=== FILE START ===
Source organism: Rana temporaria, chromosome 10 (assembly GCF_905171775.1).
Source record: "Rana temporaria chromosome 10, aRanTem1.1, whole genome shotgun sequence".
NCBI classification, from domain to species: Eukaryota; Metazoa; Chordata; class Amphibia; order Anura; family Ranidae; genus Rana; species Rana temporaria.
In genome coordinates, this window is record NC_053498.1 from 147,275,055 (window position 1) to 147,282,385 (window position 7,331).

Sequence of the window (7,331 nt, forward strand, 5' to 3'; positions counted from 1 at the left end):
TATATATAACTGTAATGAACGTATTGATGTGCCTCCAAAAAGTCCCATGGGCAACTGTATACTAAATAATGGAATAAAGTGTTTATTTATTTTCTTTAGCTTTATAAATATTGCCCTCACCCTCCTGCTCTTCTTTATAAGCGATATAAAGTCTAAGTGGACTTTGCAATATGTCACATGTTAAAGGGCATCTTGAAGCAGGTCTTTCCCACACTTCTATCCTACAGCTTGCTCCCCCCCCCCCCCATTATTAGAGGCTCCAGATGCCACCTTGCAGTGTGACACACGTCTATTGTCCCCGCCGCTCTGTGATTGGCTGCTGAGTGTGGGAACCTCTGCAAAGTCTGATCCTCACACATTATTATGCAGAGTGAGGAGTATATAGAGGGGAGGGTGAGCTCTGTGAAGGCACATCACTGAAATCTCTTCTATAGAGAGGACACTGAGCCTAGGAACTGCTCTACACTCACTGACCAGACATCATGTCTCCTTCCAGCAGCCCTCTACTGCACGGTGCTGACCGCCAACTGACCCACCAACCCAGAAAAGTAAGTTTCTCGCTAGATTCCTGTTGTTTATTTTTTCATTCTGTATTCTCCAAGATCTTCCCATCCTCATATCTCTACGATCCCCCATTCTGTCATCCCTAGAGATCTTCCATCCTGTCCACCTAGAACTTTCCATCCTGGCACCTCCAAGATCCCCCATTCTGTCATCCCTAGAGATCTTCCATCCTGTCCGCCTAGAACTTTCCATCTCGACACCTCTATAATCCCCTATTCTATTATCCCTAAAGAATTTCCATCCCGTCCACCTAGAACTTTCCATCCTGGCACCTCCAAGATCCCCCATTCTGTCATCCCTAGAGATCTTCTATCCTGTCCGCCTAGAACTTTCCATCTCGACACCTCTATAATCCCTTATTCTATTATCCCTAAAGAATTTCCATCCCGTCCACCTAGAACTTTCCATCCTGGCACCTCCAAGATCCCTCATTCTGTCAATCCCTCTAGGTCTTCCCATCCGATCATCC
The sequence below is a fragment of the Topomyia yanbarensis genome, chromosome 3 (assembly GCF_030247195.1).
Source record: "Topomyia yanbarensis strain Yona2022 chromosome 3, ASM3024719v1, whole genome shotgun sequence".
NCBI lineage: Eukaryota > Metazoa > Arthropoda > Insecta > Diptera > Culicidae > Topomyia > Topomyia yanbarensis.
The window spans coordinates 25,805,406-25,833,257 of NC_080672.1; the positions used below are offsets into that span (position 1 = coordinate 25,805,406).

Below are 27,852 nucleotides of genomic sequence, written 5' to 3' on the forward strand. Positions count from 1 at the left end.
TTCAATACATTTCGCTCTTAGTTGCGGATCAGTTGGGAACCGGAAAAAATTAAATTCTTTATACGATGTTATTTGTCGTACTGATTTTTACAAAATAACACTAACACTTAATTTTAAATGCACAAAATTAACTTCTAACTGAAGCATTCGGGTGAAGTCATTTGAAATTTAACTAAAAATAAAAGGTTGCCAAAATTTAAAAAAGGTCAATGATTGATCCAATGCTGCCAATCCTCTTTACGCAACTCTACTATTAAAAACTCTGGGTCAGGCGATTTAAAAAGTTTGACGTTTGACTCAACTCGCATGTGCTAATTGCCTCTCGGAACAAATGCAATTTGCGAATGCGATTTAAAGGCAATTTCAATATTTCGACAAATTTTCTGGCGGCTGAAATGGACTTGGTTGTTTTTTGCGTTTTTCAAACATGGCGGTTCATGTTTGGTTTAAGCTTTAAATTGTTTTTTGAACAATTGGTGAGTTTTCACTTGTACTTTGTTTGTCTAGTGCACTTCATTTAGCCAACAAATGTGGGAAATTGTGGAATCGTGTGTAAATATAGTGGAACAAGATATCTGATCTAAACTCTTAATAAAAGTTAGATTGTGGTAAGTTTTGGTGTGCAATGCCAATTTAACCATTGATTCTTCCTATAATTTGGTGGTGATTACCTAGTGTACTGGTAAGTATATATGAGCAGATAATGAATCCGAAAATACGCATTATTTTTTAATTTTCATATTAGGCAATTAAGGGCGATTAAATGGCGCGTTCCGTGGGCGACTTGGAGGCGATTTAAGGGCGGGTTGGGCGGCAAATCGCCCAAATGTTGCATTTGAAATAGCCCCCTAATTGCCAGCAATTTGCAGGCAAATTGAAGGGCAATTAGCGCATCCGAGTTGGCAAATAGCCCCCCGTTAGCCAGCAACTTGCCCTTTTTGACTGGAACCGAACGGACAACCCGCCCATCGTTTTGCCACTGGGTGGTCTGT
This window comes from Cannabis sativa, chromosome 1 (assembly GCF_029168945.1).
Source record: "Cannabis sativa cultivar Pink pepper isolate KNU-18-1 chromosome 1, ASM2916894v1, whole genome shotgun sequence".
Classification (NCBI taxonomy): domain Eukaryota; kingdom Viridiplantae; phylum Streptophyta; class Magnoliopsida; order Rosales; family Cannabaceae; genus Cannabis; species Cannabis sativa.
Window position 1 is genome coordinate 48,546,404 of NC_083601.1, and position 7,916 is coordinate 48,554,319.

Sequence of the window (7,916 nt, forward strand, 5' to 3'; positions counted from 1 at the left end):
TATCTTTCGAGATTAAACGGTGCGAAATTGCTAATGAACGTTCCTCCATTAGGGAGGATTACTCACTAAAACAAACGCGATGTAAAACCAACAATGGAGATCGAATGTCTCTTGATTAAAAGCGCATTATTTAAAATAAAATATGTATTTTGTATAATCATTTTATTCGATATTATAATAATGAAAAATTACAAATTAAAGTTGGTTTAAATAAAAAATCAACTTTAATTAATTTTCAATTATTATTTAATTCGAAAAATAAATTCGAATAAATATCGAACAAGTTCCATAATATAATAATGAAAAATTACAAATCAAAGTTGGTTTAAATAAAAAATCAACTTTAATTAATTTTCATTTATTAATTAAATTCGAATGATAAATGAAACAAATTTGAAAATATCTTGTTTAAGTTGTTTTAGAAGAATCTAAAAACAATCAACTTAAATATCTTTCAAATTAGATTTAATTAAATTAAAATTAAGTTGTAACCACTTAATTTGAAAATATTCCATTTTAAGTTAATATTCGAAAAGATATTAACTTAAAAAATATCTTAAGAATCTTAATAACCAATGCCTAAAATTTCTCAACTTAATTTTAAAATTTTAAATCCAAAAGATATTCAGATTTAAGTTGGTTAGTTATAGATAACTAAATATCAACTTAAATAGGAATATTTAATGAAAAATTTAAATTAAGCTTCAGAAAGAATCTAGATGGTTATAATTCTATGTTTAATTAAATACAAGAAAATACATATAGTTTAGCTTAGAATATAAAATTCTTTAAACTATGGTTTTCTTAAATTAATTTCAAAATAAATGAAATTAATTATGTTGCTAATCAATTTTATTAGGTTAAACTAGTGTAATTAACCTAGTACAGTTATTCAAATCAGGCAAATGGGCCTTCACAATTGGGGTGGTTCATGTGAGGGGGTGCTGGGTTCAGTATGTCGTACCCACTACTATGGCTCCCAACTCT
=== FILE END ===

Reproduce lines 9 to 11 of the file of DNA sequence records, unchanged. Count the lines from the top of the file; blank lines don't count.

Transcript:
NCBI lineage: Eukaryota > Metazoa > Arthropoda > Insecta > Diptera > Culicidae > Topomyia > Topomyia yanbarensis.
The window spans coordinates 25,805,406-25,833,257 of NC_080672.1; the positions used below are offsets into that span (position 1 = coordinate 25,805,406).

Below are 27,852 nucleotides of genomic sequence, written 5' to 3' on the forward strand. Positions count from 1 at the left end.